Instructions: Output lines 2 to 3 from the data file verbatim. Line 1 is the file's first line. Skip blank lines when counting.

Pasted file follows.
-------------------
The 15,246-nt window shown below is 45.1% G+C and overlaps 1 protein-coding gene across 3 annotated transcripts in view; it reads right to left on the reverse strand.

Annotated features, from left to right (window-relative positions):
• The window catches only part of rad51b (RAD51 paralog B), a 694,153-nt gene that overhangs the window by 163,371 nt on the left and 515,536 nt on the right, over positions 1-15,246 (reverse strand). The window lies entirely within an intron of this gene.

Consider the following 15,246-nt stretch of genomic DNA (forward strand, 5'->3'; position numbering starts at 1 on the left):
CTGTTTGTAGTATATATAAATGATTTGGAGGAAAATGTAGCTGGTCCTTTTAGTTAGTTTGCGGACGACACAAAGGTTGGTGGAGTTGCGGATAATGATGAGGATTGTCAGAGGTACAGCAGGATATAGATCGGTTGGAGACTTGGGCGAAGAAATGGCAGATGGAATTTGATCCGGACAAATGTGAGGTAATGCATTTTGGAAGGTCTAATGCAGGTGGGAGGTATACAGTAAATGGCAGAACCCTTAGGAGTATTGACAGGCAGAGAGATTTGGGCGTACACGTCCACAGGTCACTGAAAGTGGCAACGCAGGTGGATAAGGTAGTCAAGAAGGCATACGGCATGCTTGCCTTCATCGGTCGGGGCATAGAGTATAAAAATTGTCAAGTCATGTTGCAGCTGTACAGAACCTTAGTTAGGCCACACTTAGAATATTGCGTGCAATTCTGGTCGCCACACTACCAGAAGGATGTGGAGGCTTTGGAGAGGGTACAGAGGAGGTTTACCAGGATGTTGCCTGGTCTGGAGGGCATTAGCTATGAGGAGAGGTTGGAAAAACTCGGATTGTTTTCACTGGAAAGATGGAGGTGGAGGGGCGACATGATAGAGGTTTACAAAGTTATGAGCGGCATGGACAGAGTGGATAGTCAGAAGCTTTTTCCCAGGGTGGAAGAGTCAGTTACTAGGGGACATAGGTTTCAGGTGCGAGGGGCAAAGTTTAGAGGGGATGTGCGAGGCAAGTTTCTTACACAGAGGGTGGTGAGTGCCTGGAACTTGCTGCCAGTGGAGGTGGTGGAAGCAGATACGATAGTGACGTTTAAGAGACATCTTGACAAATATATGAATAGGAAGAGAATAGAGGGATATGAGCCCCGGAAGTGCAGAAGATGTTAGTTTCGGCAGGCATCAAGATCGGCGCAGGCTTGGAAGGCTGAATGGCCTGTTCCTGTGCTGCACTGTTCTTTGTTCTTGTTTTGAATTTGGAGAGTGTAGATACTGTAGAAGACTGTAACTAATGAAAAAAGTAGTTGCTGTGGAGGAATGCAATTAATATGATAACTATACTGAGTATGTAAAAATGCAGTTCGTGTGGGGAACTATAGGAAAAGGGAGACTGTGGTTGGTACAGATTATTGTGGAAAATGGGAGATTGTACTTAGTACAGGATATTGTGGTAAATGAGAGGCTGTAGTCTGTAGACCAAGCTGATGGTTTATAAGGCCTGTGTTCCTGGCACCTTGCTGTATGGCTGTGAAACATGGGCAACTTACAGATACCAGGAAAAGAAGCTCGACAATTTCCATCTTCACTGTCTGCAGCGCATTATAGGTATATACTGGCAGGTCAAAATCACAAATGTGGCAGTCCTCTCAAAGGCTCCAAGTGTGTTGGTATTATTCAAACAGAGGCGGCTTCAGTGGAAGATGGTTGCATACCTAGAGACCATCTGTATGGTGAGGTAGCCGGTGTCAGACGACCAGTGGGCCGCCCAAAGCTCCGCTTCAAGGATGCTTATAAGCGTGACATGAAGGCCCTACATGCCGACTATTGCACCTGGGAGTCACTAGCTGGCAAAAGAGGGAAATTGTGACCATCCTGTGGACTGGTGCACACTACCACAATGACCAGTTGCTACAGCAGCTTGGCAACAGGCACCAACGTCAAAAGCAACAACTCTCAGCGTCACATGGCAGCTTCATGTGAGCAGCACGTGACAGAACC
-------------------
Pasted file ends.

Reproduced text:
Annotated features, from left to right (window-relative positions):
• The window catches only part of rad51b (RAD51 paralog B), a 694,153-nt gene that overhangs the window by 163,371 nt on the left and 515,536 nt on the right, over positions 1-15,246 (reverse strand). The window lies entirely within an intron of this gene.